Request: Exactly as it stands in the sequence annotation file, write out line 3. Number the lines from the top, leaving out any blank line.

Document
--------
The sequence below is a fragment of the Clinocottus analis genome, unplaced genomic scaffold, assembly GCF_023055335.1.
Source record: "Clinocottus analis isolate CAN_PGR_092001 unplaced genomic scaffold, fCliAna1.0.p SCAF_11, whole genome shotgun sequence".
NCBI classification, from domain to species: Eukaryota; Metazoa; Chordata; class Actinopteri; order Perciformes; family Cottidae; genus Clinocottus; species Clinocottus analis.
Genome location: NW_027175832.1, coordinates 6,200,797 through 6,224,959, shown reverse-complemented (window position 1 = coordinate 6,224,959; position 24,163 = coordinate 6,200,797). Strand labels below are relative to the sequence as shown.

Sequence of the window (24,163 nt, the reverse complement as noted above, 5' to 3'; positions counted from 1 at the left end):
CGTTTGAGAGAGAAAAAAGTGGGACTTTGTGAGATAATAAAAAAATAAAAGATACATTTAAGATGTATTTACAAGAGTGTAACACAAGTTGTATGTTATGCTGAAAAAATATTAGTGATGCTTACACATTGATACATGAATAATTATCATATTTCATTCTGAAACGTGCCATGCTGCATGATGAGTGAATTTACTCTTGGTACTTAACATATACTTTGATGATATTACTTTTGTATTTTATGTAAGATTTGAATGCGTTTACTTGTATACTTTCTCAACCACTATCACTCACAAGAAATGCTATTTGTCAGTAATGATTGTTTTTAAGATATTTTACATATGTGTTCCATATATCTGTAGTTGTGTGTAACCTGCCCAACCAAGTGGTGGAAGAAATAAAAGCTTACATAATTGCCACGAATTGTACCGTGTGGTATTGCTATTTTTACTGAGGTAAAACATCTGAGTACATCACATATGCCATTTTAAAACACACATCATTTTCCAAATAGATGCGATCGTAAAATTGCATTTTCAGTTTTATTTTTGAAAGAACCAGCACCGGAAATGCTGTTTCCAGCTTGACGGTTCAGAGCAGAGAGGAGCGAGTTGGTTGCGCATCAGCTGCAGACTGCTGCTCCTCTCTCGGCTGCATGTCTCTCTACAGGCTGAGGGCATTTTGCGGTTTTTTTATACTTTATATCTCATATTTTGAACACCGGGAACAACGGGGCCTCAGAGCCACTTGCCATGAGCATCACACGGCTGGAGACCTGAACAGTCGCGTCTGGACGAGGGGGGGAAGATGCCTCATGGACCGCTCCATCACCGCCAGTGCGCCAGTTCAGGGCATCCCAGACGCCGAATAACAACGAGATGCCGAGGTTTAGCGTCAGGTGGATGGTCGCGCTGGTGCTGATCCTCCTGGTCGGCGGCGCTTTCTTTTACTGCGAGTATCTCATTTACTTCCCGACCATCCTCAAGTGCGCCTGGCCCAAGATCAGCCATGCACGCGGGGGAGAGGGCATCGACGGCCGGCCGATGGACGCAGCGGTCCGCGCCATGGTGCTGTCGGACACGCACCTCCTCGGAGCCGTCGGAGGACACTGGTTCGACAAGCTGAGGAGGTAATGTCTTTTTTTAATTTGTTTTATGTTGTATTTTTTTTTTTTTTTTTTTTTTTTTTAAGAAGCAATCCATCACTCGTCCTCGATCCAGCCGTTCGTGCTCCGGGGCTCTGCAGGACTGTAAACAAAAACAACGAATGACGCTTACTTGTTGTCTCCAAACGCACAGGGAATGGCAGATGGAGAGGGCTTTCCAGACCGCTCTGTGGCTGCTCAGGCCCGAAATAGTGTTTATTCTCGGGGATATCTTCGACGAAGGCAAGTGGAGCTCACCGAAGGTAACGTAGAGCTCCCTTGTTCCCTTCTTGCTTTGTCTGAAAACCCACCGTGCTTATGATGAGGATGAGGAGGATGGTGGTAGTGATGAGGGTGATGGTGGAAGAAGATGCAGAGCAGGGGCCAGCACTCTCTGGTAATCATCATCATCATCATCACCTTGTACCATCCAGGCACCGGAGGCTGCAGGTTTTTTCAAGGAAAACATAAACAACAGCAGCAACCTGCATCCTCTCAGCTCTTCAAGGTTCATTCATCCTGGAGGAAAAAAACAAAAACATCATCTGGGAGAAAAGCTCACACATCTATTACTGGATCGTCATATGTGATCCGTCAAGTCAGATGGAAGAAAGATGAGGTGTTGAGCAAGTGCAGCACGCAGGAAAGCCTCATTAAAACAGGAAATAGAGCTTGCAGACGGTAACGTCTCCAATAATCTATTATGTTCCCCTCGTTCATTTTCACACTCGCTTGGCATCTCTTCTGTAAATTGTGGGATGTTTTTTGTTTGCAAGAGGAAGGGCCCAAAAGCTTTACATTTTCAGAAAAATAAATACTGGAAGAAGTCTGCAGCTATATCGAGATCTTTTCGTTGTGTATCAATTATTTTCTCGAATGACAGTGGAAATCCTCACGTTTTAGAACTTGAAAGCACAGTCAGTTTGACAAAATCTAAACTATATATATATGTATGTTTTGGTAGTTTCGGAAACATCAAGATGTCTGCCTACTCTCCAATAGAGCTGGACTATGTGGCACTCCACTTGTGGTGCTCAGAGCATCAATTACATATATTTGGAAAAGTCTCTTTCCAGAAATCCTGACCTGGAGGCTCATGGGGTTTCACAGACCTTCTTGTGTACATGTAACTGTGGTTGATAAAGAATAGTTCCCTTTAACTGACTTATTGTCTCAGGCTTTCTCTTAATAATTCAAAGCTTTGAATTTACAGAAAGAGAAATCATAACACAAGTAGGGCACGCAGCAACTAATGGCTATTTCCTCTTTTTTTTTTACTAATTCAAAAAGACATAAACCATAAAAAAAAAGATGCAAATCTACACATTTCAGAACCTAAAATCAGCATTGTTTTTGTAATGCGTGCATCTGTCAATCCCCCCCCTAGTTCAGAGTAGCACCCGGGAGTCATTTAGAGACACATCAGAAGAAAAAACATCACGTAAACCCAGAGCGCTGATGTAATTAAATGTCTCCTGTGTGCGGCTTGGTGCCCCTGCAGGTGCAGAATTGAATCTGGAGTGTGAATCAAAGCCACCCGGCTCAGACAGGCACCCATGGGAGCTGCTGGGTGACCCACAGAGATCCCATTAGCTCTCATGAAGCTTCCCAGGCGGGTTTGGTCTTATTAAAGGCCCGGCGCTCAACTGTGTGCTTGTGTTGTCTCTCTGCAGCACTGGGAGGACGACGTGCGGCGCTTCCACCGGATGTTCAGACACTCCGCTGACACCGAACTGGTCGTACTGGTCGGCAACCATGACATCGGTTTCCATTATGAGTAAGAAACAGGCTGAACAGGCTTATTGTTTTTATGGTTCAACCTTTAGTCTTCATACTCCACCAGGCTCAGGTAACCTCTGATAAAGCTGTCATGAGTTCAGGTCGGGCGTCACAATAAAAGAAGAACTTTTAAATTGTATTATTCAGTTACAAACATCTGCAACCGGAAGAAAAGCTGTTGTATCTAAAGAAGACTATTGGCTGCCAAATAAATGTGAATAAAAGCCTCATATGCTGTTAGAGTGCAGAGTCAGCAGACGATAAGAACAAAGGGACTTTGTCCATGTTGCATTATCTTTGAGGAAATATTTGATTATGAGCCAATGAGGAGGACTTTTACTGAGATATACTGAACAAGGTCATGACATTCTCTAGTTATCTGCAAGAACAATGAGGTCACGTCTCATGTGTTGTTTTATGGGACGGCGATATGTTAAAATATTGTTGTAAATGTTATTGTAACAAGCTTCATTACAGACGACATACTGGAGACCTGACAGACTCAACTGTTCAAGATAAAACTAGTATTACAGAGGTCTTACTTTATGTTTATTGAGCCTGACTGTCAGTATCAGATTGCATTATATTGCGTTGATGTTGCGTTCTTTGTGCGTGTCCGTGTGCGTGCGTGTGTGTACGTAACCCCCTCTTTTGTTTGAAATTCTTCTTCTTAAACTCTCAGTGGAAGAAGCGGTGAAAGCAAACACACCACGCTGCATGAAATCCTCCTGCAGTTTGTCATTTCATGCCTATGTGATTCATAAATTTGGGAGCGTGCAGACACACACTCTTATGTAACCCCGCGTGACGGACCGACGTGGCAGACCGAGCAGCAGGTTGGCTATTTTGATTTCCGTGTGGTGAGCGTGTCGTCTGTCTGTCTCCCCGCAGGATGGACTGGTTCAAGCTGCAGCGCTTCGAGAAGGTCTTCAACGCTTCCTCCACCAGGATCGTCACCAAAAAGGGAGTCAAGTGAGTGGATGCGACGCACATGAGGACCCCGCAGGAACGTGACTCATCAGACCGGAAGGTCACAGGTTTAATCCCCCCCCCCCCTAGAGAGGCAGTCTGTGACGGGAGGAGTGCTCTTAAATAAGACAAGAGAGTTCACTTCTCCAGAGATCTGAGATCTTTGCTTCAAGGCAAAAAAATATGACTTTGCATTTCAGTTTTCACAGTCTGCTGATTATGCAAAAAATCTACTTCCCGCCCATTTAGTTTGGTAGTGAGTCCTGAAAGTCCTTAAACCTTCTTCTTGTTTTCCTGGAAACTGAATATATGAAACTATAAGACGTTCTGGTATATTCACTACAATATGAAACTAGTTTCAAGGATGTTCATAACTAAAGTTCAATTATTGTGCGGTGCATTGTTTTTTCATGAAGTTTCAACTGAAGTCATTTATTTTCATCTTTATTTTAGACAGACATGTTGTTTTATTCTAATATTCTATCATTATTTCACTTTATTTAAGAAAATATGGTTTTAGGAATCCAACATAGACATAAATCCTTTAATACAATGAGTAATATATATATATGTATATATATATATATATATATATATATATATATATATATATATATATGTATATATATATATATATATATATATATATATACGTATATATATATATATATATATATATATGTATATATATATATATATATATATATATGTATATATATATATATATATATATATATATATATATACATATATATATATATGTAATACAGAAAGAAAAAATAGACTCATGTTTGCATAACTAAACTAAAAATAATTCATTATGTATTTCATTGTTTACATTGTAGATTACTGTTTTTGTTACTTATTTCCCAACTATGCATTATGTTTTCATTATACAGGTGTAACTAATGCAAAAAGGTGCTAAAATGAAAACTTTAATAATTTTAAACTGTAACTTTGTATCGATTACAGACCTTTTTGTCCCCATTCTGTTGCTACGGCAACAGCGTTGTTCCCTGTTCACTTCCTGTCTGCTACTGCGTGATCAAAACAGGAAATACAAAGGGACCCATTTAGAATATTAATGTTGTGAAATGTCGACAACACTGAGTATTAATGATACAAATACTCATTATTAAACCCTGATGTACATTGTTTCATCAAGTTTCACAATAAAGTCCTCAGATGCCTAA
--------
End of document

NCBI classification, from domain to species: Eukaryota; Metazoa; Chordata; class Actinopteri; order Perciformes; family Cottidae; genus Clinocottus; species Clinocottus analis.